Architecture and design ideas for modern farmhouses, barns, and modern out buildings represent a wish to get back to the land. Here we present ideas for renovating old buildings as well as examples of new modern construction in the country.

The architect chose granite for the house’s base, zinc for its roof, and Scandinavian pinewood for cladding—all materials that complement the nearby gray stone building.
The north wall of the IST home functions as a cut-away, offering a peek inside an efficient yet cozy dwelling. Architect Peter Jurkovič built the home for a woman who had sold her flat in the big city of Bratislava and wanted something that reminded her of the village life of her childhood.
The Floating Farmhouse’s semitransparent addition has a roofline that matches the pitch of the original 1820s farmhouse. A porch, tucked under the side eaves, is cantilevered over a stream that runs through the property. Ikea loungers are illuminated from the interior by commercial gymnasium lights repurposed as pendant lamps.
The second-floor office is housed inside a rounded rectangle of concrete that the architect inserted on top of the old farmhouse.
"Like the old farmhouses and barns of the Champlain Valley, the Foote Farm House has a clearly ordered wood frame on a sturdy foundation, an exterior skin made of local materials, an economy of form with tried-and-true proportions, a central fire place, and a common-sense relationship to the sun and the weather." - Architect John McLeod
In the living room, a central hanging fireplace offers warmth and ambience without blocking the view to the valley outside. “In certain autumn or spring nights, the clients may appreciate it on the outside with the windows open,” de Carvalho says.
Michèle Monory’s Chinon farmhouse is an idyllic getaway from her home basein Paris. After she inherited the property and centuries-old structure from her father, she hired Matali Crasset, who runs a cutting-edge architecture and design firm, to update the living spaces.
A door leads out from the romantic courtyard, lush with plants. “Although we live in a big city, it doesn’t feel like it,” Kolasiński says. “The neighborhood and the nature are very relaxing and quiet.”
Seen from a distance, the farmhouse has a time-honored quality, though it’s still clearly a product of the 21st century.
"Architecture exists through states of contrast; the building as a bridge between a wooded forest and a field, a strong roof line against a backdrop of trees or mountains. In these states of contrast we truly start to see where we live." -Architect Steve Kredell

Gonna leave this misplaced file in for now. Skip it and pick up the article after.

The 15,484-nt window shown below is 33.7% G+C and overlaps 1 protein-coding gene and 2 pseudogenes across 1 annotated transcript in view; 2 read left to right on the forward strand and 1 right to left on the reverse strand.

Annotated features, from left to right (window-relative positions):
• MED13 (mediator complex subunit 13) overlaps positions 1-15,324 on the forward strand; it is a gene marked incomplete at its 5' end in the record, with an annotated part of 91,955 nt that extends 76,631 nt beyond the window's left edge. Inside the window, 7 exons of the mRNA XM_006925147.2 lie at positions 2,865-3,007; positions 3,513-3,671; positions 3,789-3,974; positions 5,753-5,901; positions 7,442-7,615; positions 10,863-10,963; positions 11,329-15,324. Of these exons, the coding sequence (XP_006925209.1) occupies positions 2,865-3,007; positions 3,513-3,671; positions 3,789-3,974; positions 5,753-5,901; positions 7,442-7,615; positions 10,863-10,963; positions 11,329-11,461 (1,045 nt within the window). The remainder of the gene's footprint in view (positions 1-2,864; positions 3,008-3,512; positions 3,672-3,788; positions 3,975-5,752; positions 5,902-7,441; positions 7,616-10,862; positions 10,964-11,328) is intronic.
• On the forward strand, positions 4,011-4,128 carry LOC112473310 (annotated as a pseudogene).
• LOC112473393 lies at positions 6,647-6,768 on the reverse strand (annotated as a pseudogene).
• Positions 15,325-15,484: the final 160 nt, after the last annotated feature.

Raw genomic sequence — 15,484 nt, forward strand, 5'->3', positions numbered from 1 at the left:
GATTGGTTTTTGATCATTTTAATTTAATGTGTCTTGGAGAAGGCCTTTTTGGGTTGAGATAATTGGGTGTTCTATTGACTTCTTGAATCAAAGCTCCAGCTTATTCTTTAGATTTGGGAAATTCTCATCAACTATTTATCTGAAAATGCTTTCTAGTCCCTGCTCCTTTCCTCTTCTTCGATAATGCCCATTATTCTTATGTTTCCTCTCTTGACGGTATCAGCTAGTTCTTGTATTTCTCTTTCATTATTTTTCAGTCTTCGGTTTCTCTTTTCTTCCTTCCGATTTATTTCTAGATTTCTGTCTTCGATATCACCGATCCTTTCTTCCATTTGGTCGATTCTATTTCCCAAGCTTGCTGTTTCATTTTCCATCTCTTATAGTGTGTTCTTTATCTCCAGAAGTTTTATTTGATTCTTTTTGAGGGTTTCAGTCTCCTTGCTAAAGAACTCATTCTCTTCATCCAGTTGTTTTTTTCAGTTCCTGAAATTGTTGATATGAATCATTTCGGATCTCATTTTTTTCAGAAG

Monory’s friends, the Leclercs, join her for an alfresco meal on the patio. They’re seated at a custom-made table on Fermob’s Luxembourg chairs.
BLAIR NICHE PROJECT

At just $167 per square foot, this high-design, low-cost barn in rural Wisconsin is an American idyll.
All of the beds in the house are playful custom one-off designs by Crasset, including the marionette-themed master bed, which a local carpenter fabricated from oak felled in the surrounding forest. The stone fireplace is original.
A bright corner in the kitchen houses an Electra coffee maker and a quirky pendant lamp by Lightyears.
The house’s new lime plaster walls, seen here in the courtyard, contrast with the old brick wall that divides the house from Kolasiński’s adjoining carpentry shop. Though the house itself is small, the outdoor spaces and furniture studio bring its total square footage to nearly 11,000 square feet.
For the bedroom, the designer selected a bed by Muji and floor lamps by Lightyears.
Shope and his wife carefully designed an eco-friendly landscape: For instance, they did not fell any tree with holes that could support an owl’s nest. They also planted flower species that feed hummingbirds and monarch butterflies. Shope laid out the pathway of reclaimed granite slabs that leads toward the Hudson River below.
Eco-Dough, $20 at oompa.com

Unlike other comparable products, Eco-Dough is colored with natural extacts from fruits, vegetables, and plants instead of dyes. Rosemary and Vitamin E oils keep the dough soft and workable, even producing a pleasant aroma in the process. Eco-Dough even comes in a gluten-free variety for $25.
A door next to the bed drops down, opening the room to its surroundings. "It's a fantastic way to ventilate the space, but also makes sleeping in the loft feel like camping when it's down," Eerkes says.
Among the first Passive Houses in France, this bamboo-clad farmhouse by the Parisian firm Karawitz Architecture only uses a tenth of the energy a conventionally constructed home does. Photo by Nicholas Calcott.